Noir Disco, “NOW! 2073”

Noir Disco
NOW! 2073

Composed of Chicago-based brothers Nolan and Carter Dickson and their friend Henry Miller, Noir Disco are best known for their psychedelic tunes. Their new (and mostly improvised) album NOW! 2073, however, is different from anything they’ve done before. The record questions the way our modern world works while bringing us into the future, with the trio’s melodic and frequently harmonized vocals (which have effects that make them sound very similar to the instruments) blending into the synth- and guitar-heavy music, which gives off a futuristic and psychedelic pop-punk feel. At the same time, they balance the high notes of the synth with lower voices. 

It seems like the futuristic element comes from the constant feeling that time is just passing by. Noir Disco sing about this idea in “Getting Old,” which is about time passing by as we age and continually feel as if the future is already here. While the music brings the listener into the future, the lyrics do the opposite. NOW! 2073 places the listener in the all-too-familiar present while poking fun at the way our modern world works. On “Television,” Noir Disco seem to question capitalism and how the world profits off our addiction to TV and screens in general, poking fun at our collective need to indulge in numbing our brains. The song “Los Angeles” opens with a description of LA as a place with the “shiny people,” most likely a reference to the city’s massive cosmetology and plastic surgery industry—not to mention how many wannabe social media stars are now moving there.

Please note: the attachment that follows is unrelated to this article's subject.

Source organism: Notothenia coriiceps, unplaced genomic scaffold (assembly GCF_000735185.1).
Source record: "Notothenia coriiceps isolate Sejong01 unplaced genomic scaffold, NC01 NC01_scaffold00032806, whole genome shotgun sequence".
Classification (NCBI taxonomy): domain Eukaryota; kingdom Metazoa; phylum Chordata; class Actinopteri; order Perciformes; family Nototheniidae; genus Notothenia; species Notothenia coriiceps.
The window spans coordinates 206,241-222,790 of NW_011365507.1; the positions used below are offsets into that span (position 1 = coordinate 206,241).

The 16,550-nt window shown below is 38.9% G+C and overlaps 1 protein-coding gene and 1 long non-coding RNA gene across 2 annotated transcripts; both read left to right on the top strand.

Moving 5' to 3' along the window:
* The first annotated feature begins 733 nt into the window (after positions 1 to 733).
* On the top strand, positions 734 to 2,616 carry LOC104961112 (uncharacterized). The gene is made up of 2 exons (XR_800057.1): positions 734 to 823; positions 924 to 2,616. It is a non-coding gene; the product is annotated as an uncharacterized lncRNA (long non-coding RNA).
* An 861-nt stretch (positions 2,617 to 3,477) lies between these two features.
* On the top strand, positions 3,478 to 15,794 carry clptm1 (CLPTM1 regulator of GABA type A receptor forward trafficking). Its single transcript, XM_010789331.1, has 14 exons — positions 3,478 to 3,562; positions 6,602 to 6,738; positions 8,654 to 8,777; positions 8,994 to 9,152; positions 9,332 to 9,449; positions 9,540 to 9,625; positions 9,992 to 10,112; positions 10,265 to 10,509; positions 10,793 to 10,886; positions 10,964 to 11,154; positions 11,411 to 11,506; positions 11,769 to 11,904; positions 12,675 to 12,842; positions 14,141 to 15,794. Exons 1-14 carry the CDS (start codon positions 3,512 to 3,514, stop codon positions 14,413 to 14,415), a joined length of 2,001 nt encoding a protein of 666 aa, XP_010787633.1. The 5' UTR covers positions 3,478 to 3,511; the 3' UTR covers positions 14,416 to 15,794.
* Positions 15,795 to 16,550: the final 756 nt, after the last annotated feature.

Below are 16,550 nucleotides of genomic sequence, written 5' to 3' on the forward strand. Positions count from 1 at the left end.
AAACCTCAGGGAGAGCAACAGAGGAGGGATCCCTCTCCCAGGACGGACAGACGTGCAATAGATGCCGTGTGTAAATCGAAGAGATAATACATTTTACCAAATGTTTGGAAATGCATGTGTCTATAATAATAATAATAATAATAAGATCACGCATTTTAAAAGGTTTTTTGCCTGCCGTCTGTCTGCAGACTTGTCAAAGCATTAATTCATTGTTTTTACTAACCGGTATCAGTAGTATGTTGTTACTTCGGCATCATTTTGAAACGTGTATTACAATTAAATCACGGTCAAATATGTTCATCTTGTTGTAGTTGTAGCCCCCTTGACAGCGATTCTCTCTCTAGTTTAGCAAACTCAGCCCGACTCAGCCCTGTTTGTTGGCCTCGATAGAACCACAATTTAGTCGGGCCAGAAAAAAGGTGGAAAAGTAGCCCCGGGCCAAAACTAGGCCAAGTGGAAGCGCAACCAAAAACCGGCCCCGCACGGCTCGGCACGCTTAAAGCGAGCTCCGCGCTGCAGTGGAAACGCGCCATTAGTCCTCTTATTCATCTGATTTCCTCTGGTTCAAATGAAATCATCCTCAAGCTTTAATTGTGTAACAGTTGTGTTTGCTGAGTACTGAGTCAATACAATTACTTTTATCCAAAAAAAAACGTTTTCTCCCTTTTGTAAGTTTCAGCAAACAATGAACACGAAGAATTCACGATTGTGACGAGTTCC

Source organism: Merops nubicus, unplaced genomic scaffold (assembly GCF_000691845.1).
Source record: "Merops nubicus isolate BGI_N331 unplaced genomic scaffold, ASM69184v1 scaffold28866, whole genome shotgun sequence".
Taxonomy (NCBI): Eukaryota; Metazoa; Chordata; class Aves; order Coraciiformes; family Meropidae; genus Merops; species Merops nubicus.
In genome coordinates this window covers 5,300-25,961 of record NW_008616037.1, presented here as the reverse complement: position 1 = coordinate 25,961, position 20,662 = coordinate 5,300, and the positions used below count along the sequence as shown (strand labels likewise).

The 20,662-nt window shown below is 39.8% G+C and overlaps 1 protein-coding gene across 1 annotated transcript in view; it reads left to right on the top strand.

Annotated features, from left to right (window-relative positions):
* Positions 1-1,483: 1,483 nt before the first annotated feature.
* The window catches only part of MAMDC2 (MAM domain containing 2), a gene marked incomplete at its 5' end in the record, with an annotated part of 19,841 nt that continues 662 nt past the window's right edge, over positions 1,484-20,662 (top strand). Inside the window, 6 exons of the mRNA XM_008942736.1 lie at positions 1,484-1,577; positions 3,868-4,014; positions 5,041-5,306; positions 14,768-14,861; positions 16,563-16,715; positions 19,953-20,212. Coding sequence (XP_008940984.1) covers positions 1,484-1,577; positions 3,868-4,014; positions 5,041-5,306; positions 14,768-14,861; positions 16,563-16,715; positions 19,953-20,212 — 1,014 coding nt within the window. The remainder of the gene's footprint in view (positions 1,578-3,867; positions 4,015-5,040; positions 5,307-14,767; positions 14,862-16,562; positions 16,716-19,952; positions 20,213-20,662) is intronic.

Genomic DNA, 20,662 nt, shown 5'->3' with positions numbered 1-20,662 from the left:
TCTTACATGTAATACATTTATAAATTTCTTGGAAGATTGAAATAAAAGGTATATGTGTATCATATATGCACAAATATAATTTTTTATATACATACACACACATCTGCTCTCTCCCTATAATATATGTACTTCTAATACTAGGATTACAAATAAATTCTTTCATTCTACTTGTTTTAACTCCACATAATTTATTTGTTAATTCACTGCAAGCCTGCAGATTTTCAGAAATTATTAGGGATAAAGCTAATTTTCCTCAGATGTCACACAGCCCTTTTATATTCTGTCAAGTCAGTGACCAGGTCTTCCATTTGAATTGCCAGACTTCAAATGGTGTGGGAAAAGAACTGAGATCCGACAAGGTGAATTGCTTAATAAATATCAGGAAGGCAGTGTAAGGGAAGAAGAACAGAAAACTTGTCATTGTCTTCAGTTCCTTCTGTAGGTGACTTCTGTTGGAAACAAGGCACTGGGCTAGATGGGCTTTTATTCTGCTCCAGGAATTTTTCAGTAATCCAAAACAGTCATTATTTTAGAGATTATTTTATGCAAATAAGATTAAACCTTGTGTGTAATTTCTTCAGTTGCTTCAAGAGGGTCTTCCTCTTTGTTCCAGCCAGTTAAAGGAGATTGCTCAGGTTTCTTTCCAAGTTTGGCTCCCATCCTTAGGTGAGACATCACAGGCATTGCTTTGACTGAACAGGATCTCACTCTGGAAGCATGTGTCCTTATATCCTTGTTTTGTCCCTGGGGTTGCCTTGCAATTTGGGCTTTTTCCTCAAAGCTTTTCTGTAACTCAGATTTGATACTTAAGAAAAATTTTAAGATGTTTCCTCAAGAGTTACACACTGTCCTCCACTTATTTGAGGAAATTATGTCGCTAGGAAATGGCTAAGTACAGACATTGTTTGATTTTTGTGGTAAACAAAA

“HEARTPRESSURE” taps into these themes as well, with the band teasing the ideas of what we see as normal. The song starts with another mini-skit that gives more context (“Hi, welcome to Denny’s”) and the rest of the song turns into a whirlwind of insecurities about fast food consumption. It’s another comment on the “shiny,” idyllic lifestyle, however “HEARTPRESSURE” is sung from the perspective of someone insecure because they don’t look or act like that. It feels good to hear Noir Disco poke fun at these superficial values rooted in the year 2021 because it helps us see how ridiculous they really are. 

NOW! 2073 is an impressively original album that places listeners between eras—even if we don’t fully recognize the future they predict yet. The music makes the listener think about what’s next and maybe what can be better about our collective future. However, it also makes us think how we can do better now and let go of the insecurities and collective materialistic values we share.


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